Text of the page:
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This Day In Norwood History-February 7

$16,000 FIRE IN NORWOOD

Murphy Block Prey of Bad Blaze.

Help Summoned From Dedham — Company Makes Record Run.

Wife of Proprietor Gets Out Safely.

This is the Murphy Block in 2020.

Mon, Feb 7, 1916 – The Boston Globe (Boston, Massachusetts)

NORWOOD, Feb 6 — Loss close to 116,000 was caused tonight by a fire in the Murphy Block, corner of Washington and Day sts, that proved the worst the town has experienced in 10 years.

A general alarm was sounded, and as the fire threatened to spread, Town Manager Bingham summoned assistance from Dedham. Chief Harrigan of that town with Hose Co 1 in charge of Capt John Kennedy responded, but their services were not required. The company made a record run.

Several of the local firemen had narrow escapes as they were forced to mount ladders to the snow-covered roof and chop holes in an effort to get lines of hose to work on the fire, which was spreading through the blind loft that ran the entire length of the building on the Washington-st front, over six stores. It was here that the fire raged fiercest and from there it dropped tn places to the stores below.

Started in Passageway.

It also spread to the Adams-st side of the block, which is two stories in hight. Mr Murphy had his real estate office and living apartments there. These were destroyed, about the only thing saved being a small amount of furniture that volunteers were able to carry out.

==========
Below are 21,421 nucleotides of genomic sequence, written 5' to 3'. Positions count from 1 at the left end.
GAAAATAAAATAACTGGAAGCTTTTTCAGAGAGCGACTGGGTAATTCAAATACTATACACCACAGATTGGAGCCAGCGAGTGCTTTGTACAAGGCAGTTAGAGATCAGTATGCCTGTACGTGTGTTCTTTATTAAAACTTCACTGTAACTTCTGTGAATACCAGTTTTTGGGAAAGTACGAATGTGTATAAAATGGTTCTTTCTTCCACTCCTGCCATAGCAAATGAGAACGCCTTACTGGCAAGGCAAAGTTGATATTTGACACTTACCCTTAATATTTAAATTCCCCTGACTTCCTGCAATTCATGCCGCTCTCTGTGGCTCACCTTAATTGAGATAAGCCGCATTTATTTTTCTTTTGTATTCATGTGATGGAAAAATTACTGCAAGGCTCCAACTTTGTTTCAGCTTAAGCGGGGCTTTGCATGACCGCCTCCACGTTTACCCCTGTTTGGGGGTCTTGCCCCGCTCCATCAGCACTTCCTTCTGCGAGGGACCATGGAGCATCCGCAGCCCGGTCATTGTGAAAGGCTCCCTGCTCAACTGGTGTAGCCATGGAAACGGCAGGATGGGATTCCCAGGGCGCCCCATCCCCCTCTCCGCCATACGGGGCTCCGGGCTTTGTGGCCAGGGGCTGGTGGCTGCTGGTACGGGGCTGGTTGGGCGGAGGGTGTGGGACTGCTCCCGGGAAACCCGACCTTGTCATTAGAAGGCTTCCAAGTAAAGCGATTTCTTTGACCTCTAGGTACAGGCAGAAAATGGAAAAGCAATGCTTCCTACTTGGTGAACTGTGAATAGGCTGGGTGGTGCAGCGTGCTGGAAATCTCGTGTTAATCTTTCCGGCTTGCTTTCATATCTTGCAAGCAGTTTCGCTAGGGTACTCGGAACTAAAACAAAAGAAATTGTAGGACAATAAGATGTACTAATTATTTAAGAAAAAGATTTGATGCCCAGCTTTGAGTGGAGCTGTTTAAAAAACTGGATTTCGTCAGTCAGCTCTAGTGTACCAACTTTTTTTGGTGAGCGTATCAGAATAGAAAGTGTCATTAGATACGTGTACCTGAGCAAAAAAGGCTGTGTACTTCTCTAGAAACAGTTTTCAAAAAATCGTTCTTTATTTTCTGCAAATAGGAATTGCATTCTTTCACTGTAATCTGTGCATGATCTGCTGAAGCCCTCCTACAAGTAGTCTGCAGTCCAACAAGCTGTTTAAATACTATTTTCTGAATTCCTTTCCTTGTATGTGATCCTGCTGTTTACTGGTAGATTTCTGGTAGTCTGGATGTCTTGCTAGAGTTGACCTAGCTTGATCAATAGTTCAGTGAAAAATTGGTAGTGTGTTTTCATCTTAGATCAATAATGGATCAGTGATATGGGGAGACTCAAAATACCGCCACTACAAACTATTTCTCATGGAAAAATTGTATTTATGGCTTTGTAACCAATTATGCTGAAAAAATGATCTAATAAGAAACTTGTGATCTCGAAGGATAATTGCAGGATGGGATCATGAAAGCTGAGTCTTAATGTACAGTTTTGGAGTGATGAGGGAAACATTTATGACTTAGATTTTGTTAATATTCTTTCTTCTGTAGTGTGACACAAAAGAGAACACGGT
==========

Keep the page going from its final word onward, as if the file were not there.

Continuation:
The fire started in a passageway which is a portion of the building and runs along in the rear of the Washington-st group of stores. In the opinion of Chief Boyden it was caused from spontaneous combustion in some rubbish and once started, spread rapidly, gaining a foothold in the blind loft and spreading freely. The fire burned fiercely for more than an hour after the sounding of the first alarm at 7:15. The roof was ablaze in several places at the same time and the firemen had all they could do to keep it from communicating to the adjoining block on Day st.

The blaze quickly made its way around to the Day-st side of the block and out through the roof. Mrs Murphy, wife of James H. Murphy, owner of the block, was in her apartment at the time and got out safely. It was after 9 o’clock when the “all out” signal was given.

Chief Harrigan Praises Firemen.

Mr Murphy places his loss at $14,000. This includes damage to the building and furnishings of his home. He is covered by insurance. In addition to his real estate office he conducted the bowling alleys in the rear. The fire itself did not touch the alleys to any’ great extent, but the large amount of water that flooded them caused heavy damage, and it is probable that they will have to be rebuilt. He said tonight that he would make arrangements immediately to rebuild.

The other occupants of the building and their estimated losses follow: M. O’Keeffe, grocer, $500; Frank J. Corrigan, undertaker, $100; Norwood Florist Company, $100; D. Landry, barber, $200, covered by insurance; C. A. Anderson, tailor, $500, insured; Peter Lentrop & Co, candy store, $200, M. Freeman, delicatessen lunch, $100.

Chief Harrigan of Dedham was warm in his praise of the local firemen and declared that the men under Chief Boyden did excellent work in confining the fire to the one structure.

1916 Ad for Carl A. Anderson’s Tailor Shop in the Murphy Block.

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